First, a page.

Rafale planes: MoU signed, but negotiations on price continue

Nayanima Basu New Delhi | Updated on January 19, 2018

Inching closer Defence Minister Manohar Parrikar exchanging documents with his French Counterpart Jean-Yves Le Drian after signing an MoU for the purchase of 36 Rafale fighter Aircraft, in the presence of Prime Minister Narendra Modi and French President Francois Hollande, in New Delhi, on Monday RV MOORTHY

An eco-friendly ride This photograph released by the official Twitter page of the PMO shows Prime Minister Narendra Modi, visiting French PresidentFrancois Hollande and French Foreign Minister Laurent Fabius (left) riding the Metro in New Delhi, on Monday.

Financial aspects will be resolved soon, say Modi, Hollande

The much-touted deal between India and France to buy 36 Rafale fighter jets for the Indian Air Force (IAF) remained inconclusive with negotiations still not complete, and both sides ended up signing a memorandum of understanding during the visit of French President François Hollande.

The first step for such deals is an MoU, followed by an Inter-Governmental Agreement (IGA), and finally the commercial agreement.

“There is an element of desire to close the deal as soon as possible. People are working on the final agreement. There is considerable progress in the talks since last year. Once the financials are agreed then the IGA will be signed in its entirety,” said Foreign Secretary S Jaishankar.

The entire deal was earlier pegged at $4 billion when Prime Minister Narendra Modi had visited France in April last year, where he promised to buy 36 jets in flyaway condition.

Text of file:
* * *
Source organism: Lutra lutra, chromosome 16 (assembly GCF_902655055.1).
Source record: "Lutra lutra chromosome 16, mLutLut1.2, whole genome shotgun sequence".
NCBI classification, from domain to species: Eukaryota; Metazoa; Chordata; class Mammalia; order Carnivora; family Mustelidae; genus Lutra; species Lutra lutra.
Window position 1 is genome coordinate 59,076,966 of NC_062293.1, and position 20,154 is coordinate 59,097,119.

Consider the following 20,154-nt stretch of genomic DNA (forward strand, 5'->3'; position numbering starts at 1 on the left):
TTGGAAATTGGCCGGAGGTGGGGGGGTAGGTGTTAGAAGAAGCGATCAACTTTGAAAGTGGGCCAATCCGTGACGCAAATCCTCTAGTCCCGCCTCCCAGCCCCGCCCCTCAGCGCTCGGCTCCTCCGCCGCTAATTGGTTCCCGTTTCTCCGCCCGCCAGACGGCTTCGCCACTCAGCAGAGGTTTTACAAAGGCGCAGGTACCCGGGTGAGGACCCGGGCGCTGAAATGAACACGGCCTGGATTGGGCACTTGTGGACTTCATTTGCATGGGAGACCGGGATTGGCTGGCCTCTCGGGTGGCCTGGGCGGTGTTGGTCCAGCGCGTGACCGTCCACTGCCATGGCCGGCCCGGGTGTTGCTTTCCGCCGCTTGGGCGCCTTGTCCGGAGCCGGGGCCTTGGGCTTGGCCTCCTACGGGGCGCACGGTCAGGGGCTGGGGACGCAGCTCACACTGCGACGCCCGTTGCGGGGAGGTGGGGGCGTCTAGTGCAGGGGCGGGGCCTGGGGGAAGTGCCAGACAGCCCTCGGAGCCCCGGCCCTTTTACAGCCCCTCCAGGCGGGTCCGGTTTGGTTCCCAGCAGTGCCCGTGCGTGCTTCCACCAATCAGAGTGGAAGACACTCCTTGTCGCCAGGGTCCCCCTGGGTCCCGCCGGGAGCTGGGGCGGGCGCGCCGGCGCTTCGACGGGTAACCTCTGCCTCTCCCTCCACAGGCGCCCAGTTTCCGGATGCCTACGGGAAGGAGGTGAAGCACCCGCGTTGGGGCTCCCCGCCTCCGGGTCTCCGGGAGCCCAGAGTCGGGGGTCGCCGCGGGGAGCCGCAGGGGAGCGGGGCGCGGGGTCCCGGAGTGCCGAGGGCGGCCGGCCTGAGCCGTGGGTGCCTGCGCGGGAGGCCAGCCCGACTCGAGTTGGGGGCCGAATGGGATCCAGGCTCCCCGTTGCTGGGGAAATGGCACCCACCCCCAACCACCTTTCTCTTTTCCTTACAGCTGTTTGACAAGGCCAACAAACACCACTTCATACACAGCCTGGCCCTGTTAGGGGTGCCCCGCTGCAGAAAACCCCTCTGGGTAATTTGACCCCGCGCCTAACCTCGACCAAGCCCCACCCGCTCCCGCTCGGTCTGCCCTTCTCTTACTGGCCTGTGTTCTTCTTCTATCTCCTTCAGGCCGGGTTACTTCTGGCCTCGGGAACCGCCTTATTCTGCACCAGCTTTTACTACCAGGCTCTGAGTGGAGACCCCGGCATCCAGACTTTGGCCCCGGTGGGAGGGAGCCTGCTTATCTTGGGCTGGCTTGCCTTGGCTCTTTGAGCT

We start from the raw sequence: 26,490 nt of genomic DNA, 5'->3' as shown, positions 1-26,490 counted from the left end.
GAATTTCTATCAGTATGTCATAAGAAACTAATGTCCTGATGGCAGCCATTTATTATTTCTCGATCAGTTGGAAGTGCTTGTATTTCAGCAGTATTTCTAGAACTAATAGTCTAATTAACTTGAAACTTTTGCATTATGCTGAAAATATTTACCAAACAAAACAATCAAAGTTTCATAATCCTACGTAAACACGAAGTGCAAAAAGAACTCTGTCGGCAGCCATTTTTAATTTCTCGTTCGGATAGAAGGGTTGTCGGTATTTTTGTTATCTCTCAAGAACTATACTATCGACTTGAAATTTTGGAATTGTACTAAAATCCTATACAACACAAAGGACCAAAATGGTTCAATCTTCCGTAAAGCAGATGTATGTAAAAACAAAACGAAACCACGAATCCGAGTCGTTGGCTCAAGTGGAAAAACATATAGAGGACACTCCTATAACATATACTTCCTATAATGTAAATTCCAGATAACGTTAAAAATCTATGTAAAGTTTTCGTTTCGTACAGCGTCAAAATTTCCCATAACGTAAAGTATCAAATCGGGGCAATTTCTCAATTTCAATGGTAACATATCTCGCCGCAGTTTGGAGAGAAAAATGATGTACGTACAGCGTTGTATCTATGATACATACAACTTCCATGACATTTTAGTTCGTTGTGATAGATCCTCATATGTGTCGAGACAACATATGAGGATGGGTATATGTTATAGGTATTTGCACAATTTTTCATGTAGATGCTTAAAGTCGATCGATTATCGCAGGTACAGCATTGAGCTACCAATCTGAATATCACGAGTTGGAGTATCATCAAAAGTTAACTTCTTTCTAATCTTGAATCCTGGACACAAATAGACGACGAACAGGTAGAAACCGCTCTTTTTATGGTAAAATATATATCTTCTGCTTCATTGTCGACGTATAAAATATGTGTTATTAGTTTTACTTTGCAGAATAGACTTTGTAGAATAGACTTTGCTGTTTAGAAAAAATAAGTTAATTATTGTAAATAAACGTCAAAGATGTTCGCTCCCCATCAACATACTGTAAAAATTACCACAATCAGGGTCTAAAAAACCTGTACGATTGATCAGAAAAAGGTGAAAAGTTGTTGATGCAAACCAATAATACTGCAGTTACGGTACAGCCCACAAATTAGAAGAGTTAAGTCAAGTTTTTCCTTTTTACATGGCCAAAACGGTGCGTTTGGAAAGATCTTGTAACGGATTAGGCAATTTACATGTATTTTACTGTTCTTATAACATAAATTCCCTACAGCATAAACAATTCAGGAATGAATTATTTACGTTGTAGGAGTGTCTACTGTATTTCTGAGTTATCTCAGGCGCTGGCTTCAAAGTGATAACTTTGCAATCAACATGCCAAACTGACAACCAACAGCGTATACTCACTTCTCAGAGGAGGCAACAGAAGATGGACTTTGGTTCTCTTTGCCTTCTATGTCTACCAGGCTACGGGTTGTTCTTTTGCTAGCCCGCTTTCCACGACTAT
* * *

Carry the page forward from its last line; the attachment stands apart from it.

Pricing issue

The IAF has asked for certain changes in the main design of these 36 jets, which led the French to increase the price by an additional $5 billion, bringing the total cost to $9 billion, a figure that was “unacceptable” to India, a top level official told BusinessLine.

“The issue was never about offsets because all these jets will be made in France, although India had made a proposal to make some of them here. However, the real issue is that of price. If you want customised planes, the price has to be more,” the official added.

So technically, the pact that was signed on Monday by Defence Minister Manohar Parrikar and his French counterpart Jean-Yves Le Drian, was a MoU and not an IGA because the negotiations have not been completed yet.

“…the financial aspects pertaining to purchase of Rafale jets will be resolved as soon as possible,” Modi told reporters after holding a bilateral meeting with the French President.

Financial aspects

Hollande, who will be the chief guest at the Republic Day celebrations, said the financial aspects will be sorted out in a “couple of days”.

The original plan was to buy 126 of these medium multi-role combat aircraft, with the option of co-producing 108 of the jets. This was decided by the erstwhile United Progressive Alliance regime, but was changed by the BJP after it came to power in 2014.

However, sources said, once the 36 jets are acquired, India might make a proposal to purchase more of the twin-engine aircraft.

Published on January 25, 2016

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